Notice the libqti-iopd.so file resides in the vendor partition. These .so files are binaries/libraries. For a full explanation see the Android Concepts document here: https://developer.android.com/ndk/guides/concepts.html. Note that if you look at some of these .so files in a hex editor the file signature is ELF. For details on that see here: https://en.wikipedia.org/wiki/Executable_and_Linkable_Format.

Vendor partition and target directory

The following image will show some of the ASCII content of this file. Pure SQL statements that correspond to the creation, use, and update of the io-prefetcher.db file.


In order to have a better understanding of the file I used a simple online decompiler to look at additional ASCII values. 

Notice the call to proc
I found the call to proc, among some others, to be interesting in regards to how the data is populated in the database by interrogating the system about what processes are running at the time of query. For details on what proc is see here: https://linux.die.net/man/5/proc

Why is this of any importance?

When I focused my attention at the pkg_last_use values I noticed that these matched entries in the Android UsageStats xml files. As way of background these xml files keep track of app user activity. For details see here: https://abrignoni.blogspot.com/2019/02/android-usagestats-xml-parser.html. Every pkg_last_use value I checked had a MOVE_TO_FOREGROUND corresponding value in UsageStats. The timestamps was the same or a second off.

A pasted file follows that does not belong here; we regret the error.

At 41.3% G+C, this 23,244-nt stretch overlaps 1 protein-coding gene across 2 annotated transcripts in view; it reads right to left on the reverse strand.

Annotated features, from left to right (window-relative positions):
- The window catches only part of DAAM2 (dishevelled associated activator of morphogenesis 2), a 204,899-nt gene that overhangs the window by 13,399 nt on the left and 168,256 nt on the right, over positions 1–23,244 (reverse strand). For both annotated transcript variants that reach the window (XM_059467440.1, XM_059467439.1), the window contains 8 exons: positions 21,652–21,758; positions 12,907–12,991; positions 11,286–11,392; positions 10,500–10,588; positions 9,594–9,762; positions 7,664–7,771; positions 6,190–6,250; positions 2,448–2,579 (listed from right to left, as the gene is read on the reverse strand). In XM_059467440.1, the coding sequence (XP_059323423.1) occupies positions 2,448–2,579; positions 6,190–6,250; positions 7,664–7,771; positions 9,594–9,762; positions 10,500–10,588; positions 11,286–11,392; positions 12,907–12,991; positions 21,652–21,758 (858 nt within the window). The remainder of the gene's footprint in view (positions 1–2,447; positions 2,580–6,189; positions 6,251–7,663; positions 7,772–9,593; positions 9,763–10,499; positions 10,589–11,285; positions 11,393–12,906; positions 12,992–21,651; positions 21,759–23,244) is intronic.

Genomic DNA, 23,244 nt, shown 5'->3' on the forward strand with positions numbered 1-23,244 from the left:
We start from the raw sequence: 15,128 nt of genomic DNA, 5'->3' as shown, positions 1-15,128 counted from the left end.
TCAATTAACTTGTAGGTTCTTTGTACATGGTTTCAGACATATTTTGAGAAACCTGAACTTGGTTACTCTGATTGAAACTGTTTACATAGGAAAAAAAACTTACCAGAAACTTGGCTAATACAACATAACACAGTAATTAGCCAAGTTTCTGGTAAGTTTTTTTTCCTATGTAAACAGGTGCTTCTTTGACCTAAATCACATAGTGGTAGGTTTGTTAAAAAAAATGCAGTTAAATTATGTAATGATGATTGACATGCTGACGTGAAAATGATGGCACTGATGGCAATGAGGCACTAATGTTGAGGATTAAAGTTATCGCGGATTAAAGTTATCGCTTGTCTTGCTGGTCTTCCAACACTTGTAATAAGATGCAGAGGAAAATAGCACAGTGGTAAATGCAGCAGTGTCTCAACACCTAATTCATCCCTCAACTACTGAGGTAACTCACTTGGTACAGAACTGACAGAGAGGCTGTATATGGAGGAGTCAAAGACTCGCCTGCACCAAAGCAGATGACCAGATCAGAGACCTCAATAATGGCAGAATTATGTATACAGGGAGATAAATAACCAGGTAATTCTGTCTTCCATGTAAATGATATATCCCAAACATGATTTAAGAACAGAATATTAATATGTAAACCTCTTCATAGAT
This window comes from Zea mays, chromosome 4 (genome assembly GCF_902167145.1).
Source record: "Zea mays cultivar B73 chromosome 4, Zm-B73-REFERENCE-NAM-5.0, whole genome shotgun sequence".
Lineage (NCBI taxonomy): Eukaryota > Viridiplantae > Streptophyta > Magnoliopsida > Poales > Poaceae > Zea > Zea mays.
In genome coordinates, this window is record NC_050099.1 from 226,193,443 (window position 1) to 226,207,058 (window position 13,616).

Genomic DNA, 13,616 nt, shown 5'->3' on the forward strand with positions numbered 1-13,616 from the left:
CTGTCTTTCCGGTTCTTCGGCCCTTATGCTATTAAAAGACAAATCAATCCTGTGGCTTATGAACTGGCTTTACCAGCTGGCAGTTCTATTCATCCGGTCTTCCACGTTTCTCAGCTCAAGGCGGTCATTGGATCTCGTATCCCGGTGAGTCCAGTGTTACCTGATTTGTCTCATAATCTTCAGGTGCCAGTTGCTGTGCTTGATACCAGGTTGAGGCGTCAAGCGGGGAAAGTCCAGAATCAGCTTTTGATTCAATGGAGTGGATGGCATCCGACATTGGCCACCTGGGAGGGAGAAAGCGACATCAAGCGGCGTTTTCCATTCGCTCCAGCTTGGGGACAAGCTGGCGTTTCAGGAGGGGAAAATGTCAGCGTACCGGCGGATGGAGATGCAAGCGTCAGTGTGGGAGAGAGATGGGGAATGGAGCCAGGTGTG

This is the value for one the Facebook packages in the io-prefetcher file:

Facebook pkg_last_use timestamp

This is the value at the same timestamp in the UsageStats xml file:

Facebook UsageStats timestamp

With all this being said be aware that the pkg_last_use date might not be the last time UsageStats has user generated app activity. Also know that the pkg_use_count values per package are less than the ones kept in UsageStats. It is obvious then that UsageStats gives us a more detailed and complete picture of app activity. That being the case, why bother with this database?

Looking at the contents of io-prefetcher.db might be of use due to the following:
  1. Not all examined devices will have UsageStats available. 
  2. The database will keep entries for installed as well as deleted apps.
  3. Even though there is no way to validate all the entries in the pkg_use_count field one can use these values as information to quickly determine what apps where of most interest to the user. This can refocus examination priorities or determine if person that is denying ever using an app is telling the truth.
Important to note that analysis like the previous will have limitations that will only come to light via testing. For example to simply assert that the pkg_use_count has all the times an user executed an app or that it exclusively marks user generated activity can lead to serious error. Recovered data can be informative even if incomplete or not totally understood as long as we don't try to make it say more than what it actually does. I think of it as intelligence that will drive further investigative steps.

As always I can be reached on twitter @AlexisBrignoni and email 4n6[at]abrignoni[dot]com.